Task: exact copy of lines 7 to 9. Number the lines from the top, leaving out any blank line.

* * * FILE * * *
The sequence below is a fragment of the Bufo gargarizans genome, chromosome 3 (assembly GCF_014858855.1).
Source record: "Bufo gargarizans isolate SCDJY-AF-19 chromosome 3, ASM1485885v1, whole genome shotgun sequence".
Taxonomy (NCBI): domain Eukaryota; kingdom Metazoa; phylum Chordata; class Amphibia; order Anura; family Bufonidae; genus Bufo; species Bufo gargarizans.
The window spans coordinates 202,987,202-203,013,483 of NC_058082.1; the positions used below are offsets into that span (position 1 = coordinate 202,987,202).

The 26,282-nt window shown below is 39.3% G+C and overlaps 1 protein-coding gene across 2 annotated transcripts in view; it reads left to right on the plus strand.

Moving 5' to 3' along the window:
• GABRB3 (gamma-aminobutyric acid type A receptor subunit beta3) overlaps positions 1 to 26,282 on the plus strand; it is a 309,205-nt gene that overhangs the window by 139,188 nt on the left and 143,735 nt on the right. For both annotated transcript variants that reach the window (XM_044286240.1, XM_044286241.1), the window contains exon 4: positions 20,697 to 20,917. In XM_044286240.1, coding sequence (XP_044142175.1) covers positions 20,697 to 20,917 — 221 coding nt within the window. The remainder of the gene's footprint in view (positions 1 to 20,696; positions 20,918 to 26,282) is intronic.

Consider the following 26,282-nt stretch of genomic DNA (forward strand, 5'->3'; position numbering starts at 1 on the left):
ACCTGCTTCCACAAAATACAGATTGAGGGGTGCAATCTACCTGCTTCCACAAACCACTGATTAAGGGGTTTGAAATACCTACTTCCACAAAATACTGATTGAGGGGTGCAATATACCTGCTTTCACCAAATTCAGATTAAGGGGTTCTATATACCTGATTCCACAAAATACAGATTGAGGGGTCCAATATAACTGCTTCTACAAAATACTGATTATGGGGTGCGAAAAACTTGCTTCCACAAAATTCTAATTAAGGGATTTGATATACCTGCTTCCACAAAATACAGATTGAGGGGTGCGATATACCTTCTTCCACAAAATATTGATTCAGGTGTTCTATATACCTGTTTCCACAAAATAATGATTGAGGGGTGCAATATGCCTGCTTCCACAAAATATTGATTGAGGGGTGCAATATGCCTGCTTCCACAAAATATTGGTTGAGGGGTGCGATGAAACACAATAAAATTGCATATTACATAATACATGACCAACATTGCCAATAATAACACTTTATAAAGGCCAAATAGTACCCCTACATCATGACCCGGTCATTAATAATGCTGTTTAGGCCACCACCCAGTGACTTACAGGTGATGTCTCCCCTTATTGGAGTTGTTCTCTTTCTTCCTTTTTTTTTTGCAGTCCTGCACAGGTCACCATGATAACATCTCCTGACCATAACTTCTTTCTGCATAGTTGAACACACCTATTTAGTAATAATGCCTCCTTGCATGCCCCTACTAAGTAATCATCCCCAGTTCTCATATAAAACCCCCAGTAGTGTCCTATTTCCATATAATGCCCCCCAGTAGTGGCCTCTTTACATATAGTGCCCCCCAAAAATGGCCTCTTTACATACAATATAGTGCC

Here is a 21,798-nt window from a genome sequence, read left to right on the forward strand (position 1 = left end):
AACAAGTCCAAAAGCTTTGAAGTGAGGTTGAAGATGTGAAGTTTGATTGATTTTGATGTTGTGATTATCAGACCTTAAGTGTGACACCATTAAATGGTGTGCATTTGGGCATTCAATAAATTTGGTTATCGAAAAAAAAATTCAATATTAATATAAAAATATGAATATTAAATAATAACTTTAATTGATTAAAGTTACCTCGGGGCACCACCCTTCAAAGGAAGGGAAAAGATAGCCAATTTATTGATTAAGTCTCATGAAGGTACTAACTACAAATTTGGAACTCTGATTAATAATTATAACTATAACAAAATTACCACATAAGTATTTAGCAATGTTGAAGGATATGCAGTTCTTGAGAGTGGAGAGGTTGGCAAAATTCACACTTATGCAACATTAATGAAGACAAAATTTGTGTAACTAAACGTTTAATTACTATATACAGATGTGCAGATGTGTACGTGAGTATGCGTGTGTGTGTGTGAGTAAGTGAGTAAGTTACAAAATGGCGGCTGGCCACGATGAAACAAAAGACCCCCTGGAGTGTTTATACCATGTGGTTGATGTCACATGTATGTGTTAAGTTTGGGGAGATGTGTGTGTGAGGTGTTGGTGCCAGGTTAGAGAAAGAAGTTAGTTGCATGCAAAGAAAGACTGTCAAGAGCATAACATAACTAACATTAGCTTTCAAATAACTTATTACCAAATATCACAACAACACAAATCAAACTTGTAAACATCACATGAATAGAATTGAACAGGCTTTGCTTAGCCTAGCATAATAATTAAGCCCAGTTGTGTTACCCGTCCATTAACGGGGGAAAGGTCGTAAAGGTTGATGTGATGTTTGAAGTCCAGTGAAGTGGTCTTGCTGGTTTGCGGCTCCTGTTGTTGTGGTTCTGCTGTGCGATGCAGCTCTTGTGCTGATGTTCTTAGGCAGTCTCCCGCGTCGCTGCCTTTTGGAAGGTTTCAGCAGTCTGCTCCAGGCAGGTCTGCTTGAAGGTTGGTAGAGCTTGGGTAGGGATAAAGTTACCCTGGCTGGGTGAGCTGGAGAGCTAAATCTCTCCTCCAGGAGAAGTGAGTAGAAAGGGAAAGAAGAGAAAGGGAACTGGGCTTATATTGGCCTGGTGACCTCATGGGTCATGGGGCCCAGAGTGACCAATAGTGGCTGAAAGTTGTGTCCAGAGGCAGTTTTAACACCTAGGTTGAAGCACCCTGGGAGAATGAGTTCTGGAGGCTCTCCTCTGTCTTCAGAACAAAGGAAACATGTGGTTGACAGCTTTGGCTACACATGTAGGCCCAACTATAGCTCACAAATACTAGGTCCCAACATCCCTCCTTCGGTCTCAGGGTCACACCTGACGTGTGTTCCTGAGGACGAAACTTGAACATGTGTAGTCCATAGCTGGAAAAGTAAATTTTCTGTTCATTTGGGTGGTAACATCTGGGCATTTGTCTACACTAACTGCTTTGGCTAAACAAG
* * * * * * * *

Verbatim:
• GABRB3 (gamma-aminobutyric acid type A receptor subunit beta3) overlaps positions 1 to 26,282 on the plus strand; it is a 309,205-nt gene that overhangs the window by 139,188 nt on the left and 143,735 nt on the right. For both annotated transcript variants that reach the window (XM_044286240.1, XM_044286241.1), the window contains exon 4: positions 20,697 to 20,917. In XM_044286240.1, coding sequence (XP_044142175.1) covers positions 20,697 to 20,917 — 221 coding nt within the window. The remainder of the gene's footprint in view (positions 1 to 20,696; positions 20,918 to 26,282) is intronic.

Consider the following 26,282-nt stretch of genomic DNA (forward strand, 5'->3'; position numbering starts at 1 on the left):
ACCTGCTTCCACAAAATACAGATTGAGGGGTGCAATCTACCTGCTTCCACAAACCACTGATTAAGGGGTTTGAAATACCTACTTCCACAAAATACTGATTGAGGGGTGCAATATACCTGCTTTCACCAAATTCAGATTAAGGGGTTCTATATACCTGATTCCACAAAATACAGATTGAGGGGTCCAATATAACTGCTTCTACAAAATACTGATTATGGGGTGCGAAAAACTTGCTTCCACAAAATTCTAATTAAGGGATTTGATATACCTGCTTCCACAAAATACAGATTGAGGGGTGCGATATACCTTCTTCCACAAAATATTGATTCAGGTGTTCTATATACCTGTTTCCACAAAATAATGATTGAGGGGTGCAATATGCCTGCTTCCACAAAATATTGATTGAGGGGTGCAATATGCCTGCTTCCACAAAATATTGGTTGAGGGGTGCGATGAAACACAATAAAATTGCATATTACATAATACATGACCAACATTGCCAATAATAACACTTTATAAAGGCCAAATAGTACCCCTACATCATGACCCGGTCATTAATAATGCTGTTTAGGCCACCACCCAGTGACTTACAGGTGATGTCTCCCCTTATTGGAGTTGTTCTCTTTCTTCCTTTTTTTTTTGCAGTCCTGCACAGGTCACCATGATAACATCTCCTGACCATAACTTCTTTCTGCATAGTTGAACACACCTATTTAGTAATAATGCCTCCTTGCATGCCCCTACTAAGTAATCATCCCCAGTTCTCATATAAAACCCCCAGTAGTGTCCTATTTCCATATAATGCCCCCCAGTAGTGGCCTCTTTACATATAGTGCCCCCCAAAAATGGCCTCTTTACATACAATATAGTGCC